Maybe. Just maybe, you will feel the building tremble with excitement when your feet touch its center aisle on Easter. Who knows? Maybe you will feel the great padded paws of C. S. Lewis' "Aslan" tread your heart, or feel the hair of a golden mane brush gently across your cheek. It would please His Majesty, the Emperor of Awria, the Toymaker, the Polka-dot Clown very much if you would share their joy and mine on Easter Day by Breaking Bread together in celebration of the Resurrection. Let us share the New Life.
THE LITTLE BRICK BUILDING
One day, while wandering in the Land of the Forgotten and Neglected, Pink Bear and White Bear found Friggle the bean-bag frog drooping over the edge of a book. Pink Bear and White Bear were quite anxious to find Gingwiggle. White Bear turned the corner around the edge of the book and bumped into two green, flower-freckled skinny legs dangling down from beneath a wide glum mouth. "Dear me! Dear me!" exclaimed White Bear when he bumped into the sagging frog.
"Glug. . . groan. . ." was the reply.
"The same to you! Dear me. Dear, dear me."
"And I asked what the journey was going to cost," mumbled Friggle.
"We don't understand what you're talking about," blurted Pink Bear as if he and White Bear were the part of something bad in the frog's mind. After the teddy bears managed to introduce themselves, they discovered Friggle was one of the Polka-dot Clown's followers. He was extremely dejected and continued to groan about the price of a journey. "What's all this mumbling about cost?" asked Pink Bear.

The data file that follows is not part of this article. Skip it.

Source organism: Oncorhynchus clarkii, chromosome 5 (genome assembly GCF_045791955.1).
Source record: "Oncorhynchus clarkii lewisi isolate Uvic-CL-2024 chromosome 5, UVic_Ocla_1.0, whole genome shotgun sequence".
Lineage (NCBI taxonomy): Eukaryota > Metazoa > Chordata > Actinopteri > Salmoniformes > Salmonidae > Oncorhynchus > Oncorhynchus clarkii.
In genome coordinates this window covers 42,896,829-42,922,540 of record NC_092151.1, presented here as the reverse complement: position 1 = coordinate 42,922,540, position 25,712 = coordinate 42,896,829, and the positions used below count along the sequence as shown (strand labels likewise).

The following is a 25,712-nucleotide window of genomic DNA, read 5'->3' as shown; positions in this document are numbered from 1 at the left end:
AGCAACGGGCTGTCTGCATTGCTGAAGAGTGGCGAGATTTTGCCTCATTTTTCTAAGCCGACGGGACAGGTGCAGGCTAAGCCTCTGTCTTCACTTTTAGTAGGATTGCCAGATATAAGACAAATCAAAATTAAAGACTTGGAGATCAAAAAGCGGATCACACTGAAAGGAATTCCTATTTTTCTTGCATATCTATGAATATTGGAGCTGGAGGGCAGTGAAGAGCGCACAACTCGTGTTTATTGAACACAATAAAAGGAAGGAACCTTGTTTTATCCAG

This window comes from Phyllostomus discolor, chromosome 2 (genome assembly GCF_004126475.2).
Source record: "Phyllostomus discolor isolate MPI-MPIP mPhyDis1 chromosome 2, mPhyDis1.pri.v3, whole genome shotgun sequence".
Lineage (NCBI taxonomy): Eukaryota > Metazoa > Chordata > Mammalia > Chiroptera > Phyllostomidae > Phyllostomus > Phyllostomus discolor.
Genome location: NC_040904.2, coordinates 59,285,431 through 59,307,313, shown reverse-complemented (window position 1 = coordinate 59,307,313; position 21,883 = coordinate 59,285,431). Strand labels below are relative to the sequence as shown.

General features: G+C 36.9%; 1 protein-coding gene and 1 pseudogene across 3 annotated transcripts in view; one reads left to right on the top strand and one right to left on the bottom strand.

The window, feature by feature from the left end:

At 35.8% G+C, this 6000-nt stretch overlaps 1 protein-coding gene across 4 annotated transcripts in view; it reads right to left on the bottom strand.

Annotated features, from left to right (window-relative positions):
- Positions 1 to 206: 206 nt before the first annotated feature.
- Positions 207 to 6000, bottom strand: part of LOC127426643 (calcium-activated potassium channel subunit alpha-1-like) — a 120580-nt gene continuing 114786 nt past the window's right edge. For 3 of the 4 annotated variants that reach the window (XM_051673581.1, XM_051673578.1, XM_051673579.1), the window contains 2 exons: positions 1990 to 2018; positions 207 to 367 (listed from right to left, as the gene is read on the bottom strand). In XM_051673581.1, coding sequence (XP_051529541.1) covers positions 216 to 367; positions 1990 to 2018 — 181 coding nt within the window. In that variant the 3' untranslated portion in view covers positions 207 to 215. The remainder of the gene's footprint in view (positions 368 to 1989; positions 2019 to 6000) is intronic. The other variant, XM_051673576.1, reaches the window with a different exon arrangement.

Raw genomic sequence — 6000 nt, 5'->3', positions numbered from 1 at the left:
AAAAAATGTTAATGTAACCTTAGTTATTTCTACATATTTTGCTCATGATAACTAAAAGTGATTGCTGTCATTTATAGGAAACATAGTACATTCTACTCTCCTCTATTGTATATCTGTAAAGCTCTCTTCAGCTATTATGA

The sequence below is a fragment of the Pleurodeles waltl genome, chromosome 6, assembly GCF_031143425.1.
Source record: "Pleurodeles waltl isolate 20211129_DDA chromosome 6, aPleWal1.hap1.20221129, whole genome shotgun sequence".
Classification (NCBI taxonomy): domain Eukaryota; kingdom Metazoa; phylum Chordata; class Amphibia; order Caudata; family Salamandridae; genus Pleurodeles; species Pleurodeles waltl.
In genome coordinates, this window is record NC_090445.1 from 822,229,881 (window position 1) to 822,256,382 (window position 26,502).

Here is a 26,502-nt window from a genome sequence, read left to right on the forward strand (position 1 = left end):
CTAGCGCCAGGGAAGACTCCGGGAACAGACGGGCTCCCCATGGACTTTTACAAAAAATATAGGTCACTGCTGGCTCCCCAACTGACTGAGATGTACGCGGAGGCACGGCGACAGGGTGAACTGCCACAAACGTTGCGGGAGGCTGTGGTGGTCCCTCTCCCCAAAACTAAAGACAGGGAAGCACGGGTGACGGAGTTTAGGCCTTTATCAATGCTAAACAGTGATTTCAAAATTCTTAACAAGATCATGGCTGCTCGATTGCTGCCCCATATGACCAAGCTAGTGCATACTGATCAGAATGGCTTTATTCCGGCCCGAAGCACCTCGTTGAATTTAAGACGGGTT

Friggle's beady eyes clicked down toward his stuffed toes. He told the two teddy bears about the little brick building. "We came upon it early one morning. It had colorful windows and a tiny flickering light on top of its roof. You know! Like one of those toy police cars that always whir around corners knocking over unfortunate bean-bag frogs."
"So what happened?" Pink Bear asked impatiently.
"Well," sighed Friggle. "Polka leaned over that red building and cried. He really cried! You know how difficult that is for us stuffed toys."
"Dear me! Dear me, yes!" exclaimed White Bear. "Our eyes usually just manage to fog up a wee bit. It is very hard being a mere plaything and not being taken seriously all the time. Besides, how do we toys let our emotions out?"
Friggle frowned at White Bear's steering the subject away from the matter of his story. He snickered, "We fall into this land." That startled White Bear. After a pause, Friggle continued, "I mean Polka really cried. Actual wet tears mind you. We asked him what was wrong." Friggle sobbed a little and said, "He told us that the little red brick building had fallen out of the same world that we had fallen."
"Everything in this land of the Forgotten and Neglected fell from that place," the bears replied in unison.